Filtering by South Korean Government of Pro-North Korean Websites



The latest OpenNet Initiative bulletin is out! There has been a lot of criticism of the blocking and South Korea may lift the ban on some sites. It will be interesting to see what effect, if any, the realization that they are blocking many more sites than the 31 they intended will have.

Major internet service providers in South Korea were ordered by the Ministry of Information and Communication (MIC) to block domestic access to 31 websites considered to be carrying propaganda favoring the North Korean regime. Tests undertaken by the ONI in December 2004 and January 2005 reveal that South Korean blocking extends to far more than the 31 web sites targeted by the orders. An additional 3,167 unrelated domain names hosted on the same servers as the blocked sites are also blocked. South Korea’s blocking clearly demonstrates one of the important, unintended consequences of implementing Internet filtering: thousands of websites that were never intended to be blocked, and that are completely unrelated to North Korea, have been filtered.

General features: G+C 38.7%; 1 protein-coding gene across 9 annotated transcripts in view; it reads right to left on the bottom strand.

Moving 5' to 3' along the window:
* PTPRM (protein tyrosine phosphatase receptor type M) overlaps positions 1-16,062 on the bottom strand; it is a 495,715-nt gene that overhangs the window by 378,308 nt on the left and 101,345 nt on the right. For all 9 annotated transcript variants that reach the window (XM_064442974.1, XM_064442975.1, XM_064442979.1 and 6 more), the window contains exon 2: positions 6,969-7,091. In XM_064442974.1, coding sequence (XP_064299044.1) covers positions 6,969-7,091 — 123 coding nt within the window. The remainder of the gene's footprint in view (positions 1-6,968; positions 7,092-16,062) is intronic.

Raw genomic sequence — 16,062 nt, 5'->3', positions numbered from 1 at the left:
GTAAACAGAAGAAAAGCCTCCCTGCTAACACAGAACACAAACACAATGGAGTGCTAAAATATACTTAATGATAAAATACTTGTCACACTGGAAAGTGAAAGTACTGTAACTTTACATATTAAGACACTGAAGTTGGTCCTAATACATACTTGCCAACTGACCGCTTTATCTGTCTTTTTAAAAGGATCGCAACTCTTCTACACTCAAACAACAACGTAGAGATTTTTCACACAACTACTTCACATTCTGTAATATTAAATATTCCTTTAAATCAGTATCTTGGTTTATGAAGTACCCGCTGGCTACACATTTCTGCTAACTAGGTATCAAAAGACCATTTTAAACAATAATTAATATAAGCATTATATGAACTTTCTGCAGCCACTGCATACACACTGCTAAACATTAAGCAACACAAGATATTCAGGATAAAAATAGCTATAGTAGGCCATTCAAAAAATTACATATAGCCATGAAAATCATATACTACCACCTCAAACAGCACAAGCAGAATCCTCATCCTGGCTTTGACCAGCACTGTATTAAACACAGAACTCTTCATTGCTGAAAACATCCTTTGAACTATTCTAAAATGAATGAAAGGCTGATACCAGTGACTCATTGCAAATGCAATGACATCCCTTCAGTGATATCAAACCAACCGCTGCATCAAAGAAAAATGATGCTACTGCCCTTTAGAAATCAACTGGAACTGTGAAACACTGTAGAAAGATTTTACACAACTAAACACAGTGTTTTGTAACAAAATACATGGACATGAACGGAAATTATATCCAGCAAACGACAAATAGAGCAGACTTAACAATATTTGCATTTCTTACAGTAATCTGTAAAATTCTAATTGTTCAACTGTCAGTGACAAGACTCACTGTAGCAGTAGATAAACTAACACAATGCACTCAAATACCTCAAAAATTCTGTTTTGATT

Blocking by IP address generally leads to the blocking of content that was never intended to be blocked since many thousands of domains can be hosted on a single IP. A good explanation can be found in the Federal District Court’s ruling (pages 14 -19) in the Pennsylvania filtering case. A previous ONI bulletin discussed this when filtering was introduced in India. Also, the same problem (or is it a feature?) has been documented in commercial filtering software as well. In the case of national filtering (or filtering at the ISP level), blocking by IP is often the easiest and cheapest mechanism available (see pages 37- 38) in the Pennsylvania ruling). Countries just starting to implement a national filtering strategy will often start with IP-based blocking.

2 comments.

  1. Kritik an Websperren in S├╝dkorea
    http://www.heise.de/newsticker/meldung/55790

  2. one official told me recently that authorities are looking at ways [?] to allow access, “if only for academic purposes” … most anon proxies will still get through to the IPs

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